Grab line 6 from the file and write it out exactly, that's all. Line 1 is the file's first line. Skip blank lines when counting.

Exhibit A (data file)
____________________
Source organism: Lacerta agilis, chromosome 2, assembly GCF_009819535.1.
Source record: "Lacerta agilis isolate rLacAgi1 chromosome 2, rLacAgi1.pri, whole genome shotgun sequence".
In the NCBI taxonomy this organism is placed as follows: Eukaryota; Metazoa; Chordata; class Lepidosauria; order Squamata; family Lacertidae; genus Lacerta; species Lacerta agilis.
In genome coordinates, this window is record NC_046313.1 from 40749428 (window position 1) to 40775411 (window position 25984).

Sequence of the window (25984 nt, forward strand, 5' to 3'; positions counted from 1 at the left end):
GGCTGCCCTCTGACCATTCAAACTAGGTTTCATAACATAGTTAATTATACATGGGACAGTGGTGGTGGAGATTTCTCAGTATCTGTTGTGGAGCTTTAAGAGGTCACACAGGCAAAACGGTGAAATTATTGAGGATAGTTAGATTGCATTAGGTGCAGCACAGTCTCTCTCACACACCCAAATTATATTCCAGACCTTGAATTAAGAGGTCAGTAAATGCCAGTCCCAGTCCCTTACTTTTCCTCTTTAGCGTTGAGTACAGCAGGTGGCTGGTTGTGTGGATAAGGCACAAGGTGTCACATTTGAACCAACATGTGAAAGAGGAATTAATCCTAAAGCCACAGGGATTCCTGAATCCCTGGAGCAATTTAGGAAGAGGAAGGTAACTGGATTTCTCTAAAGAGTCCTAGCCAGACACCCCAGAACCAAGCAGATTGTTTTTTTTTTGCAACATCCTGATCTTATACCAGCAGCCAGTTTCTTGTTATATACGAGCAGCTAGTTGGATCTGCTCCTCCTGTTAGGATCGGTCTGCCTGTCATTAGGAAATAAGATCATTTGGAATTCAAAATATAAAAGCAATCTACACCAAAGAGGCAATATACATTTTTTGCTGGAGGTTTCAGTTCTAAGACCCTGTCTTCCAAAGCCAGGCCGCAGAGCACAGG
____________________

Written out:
GGCTGCCCTCTGACCATTCAAACTAGGTTTCATAACATAGTTAATTATACATGGGACAGTGGTGGTGGAGATTTCTCAGTATCTGTTGTGGAGCTTTAAGAGGTCACACAGGCAAAACGGTGAAATTATTGAGGATAGTTAGATTGCATTAGGTGCAGCACAGTCTCTCTCACACACCCAAATTATATTCCAGACCTTGAATTAAGAGGTCAGTAAATGCCAGTCCCAGTCCCTTACTTTTCCTCTTTAGCGTTGAGTACAGCAGGTGGCTGGTTGTGTGGATAAGGCACAAGGTGTCACATTTGAACCAACATGTGAAAGAGGAATTAATCCTAAAGCCACAGGGATTCCTGAATCCCTGGAGCAATTTAGGAAGAGGAAGGTAACTGGATTTCTCTAAAGAGTCCTAGCCAGACACCCCAGAACCAAGCAGATTGTTTTTTTTTTGCAACATCCTGATCTTATACCAGCAGCCAGTTTCTTGTTATATACGAGCAGCTAGTTGGATCTGCTCCTCCTGTTAGGATCGGTCTGCCTGTCATTAGGAAATAAGATCATTTGGAATTCAAAATATAAAAGCAATCTACACCAAAGAGGCAATATACATTTTTTGCTGGAGGTTTCAGTTCTAAGACCCTGTCTTCCAAAGCCAGGCCGCAGAGCACAGG